Most e-cigarettes contain nicotine, which is addictive and toxic to developing fetuses. Nicotine exposure can also harm adolescent and young adult brain development, which continues into the early to mid-20s.1 E-cigarette aerosol can contain chemicals that are harmful to the lungs. And youth e-cigarette use is associated with the use of other tobacco products, including cigarettes.

Are e-cigarettes less harmful than regular cigarettes?

Yes—but that doesn't mean e-cigarettes are safe. E-cigarette aerosol generally contains fewer toxic chemicals than the deadly mix of 7,000 chemicals in smoke from regular cigarettes.3 However, e-cigarette aerosol is not harmless. It can contain harmful and potentially harmful substances, including nicotine, heavy metals like lead, volatile organic compounds, and cancer-causing agents.1

Can e-cigarettes help adults quit smoking cigarettes?

E-cigarettes are not currently approved by the FDA as a quit smoking aid. The U.S. Preventive Services Task Force, a group of health experts that makes recommendations about preventive health care, has concluded that evidence is insufficient to recommend e-cigarettes for smoking cessation in adults, including pregnant women.3

However, e-cigarettes may help non-pregnant adult smokers if used as a complete substitute for all cigarettes and other smoked tobacco products.

Who is using e-cigarettes?

E-cigarettes are the most commonly used tobacco product among youth.

  • In the United States, youth are more likely than adults to use e-cigarettes.
  • In 2019, over 5 million U.S. middle and high school students used e-cigarettes in the past 30 days, including 10.5% of middle school students and 27.5% of high school students.8
  • In 2017, 2.8% of U.S. adults were current e-cigarette users.9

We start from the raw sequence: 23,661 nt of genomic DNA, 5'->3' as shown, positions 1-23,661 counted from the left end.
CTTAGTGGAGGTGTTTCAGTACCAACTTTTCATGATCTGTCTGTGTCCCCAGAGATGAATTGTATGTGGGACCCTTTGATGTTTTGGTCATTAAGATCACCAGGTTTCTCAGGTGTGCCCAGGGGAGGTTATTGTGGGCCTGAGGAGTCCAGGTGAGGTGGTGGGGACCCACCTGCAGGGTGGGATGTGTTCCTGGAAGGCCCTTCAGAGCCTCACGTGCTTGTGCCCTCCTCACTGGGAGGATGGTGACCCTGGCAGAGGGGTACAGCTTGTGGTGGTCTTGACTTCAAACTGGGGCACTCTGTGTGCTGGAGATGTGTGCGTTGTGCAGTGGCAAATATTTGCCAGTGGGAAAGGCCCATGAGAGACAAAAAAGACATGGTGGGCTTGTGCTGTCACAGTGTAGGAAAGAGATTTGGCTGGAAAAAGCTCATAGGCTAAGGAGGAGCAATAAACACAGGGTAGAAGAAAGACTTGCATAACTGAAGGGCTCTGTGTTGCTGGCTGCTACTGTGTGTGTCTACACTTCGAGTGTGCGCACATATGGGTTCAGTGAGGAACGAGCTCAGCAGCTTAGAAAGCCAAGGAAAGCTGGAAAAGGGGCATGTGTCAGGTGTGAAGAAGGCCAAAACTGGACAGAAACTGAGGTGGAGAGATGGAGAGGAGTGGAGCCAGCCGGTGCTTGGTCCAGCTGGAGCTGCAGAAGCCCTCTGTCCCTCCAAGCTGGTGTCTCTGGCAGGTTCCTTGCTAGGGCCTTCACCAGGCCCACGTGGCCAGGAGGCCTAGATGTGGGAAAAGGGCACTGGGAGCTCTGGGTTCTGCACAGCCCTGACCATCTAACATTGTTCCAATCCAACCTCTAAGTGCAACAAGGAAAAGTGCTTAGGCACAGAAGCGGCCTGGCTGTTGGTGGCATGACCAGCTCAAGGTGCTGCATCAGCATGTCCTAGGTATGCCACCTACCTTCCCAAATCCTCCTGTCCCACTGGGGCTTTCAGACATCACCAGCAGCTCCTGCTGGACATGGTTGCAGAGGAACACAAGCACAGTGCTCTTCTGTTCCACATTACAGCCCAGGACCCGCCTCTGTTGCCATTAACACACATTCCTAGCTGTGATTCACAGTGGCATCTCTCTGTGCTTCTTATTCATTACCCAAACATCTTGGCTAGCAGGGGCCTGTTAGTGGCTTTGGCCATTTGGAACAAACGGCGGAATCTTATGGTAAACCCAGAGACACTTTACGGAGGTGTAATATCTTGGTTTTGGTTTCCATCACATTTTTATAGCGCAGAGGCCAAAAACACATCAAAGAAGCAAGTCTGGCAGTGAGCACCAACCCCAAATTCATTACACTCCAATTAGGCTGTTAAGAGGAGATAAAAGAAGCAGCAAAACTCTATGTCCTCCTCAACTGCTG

• In 2015, among adult e-cigarette users overall, 58.8% also were current regular cigarette smokers, 29.8% were former regular cigarette smokers, and 11.4% had never been regular cigarette smokers.7
  • Among current e-cigarette users aged 45 years and older in 2015, most were either current or former regular cigarette smokers, and 1.3% had never been cigarette smokers. In contrast, among current e-cigarette users aged 18–24 years, 40.0% had never been regular cigarette smokers.7

What are heated tobacco products?

  • Sometimes marketed as “heat-not-burn" products, heated tobacco products come in many forms.
  • Heated tobacco products are not an FDA-approved method for quitting smoking.
  • Some heated tobacco products use electronic heating elements.
    • Some heat specially-designed sticks, plugs, or capsules containing tobacco. This is how the heated tobacco products authorized for sale in the United States work.
    • Some work by heating liquids that create an aerosol that then passes through a tobacco plug to absorb flavor and nicotine from the tobacco.
    • Some have a sealed part of the device that heats loose tobacco, either alone or together with flowers from the marijuana (cannabis) plant.
  • Some heated tobacco products have a similar size and shape as regular cigarettes and have a carbon tip wrapped in glass fibers that the user heats with a lighter or match.
  • Heated tobacco products are not the same as electronic cigarettes because it heats the actual tobacco leaf. E-cigarettes heat liquids that typically contain nicotine derived from tobacco, as well as flavorings and other ingredients. Learn more about heated tobacco products.


Education Tools Relating to E-Cigarettes

Youth use of e-cigarettes continues to be an emerging public health challenge. Addressing this requires the collaboration of local, state and national partners along with those working directly with youth, such as school administrators, nurses, teachers and others to ensure all young people can learn in an environment free from e-cigarette use. Below are some resources to assist in education and outreach.

Microlearning Video About E-Cigarettes

Short Version

Long Version

 

Other resources for those working with schools and youth organizations:


 

 Tobacco Free Nebraska
Department of Health & Human Services
Phone Number
(402) 471-2101
Toll Free Number
(800) QUIT-NOW (784-8669)
Fax Number
(402) 471-6446
Mailing Address
P.O. Box 95026, Lincoln, Nebraska 68509-5026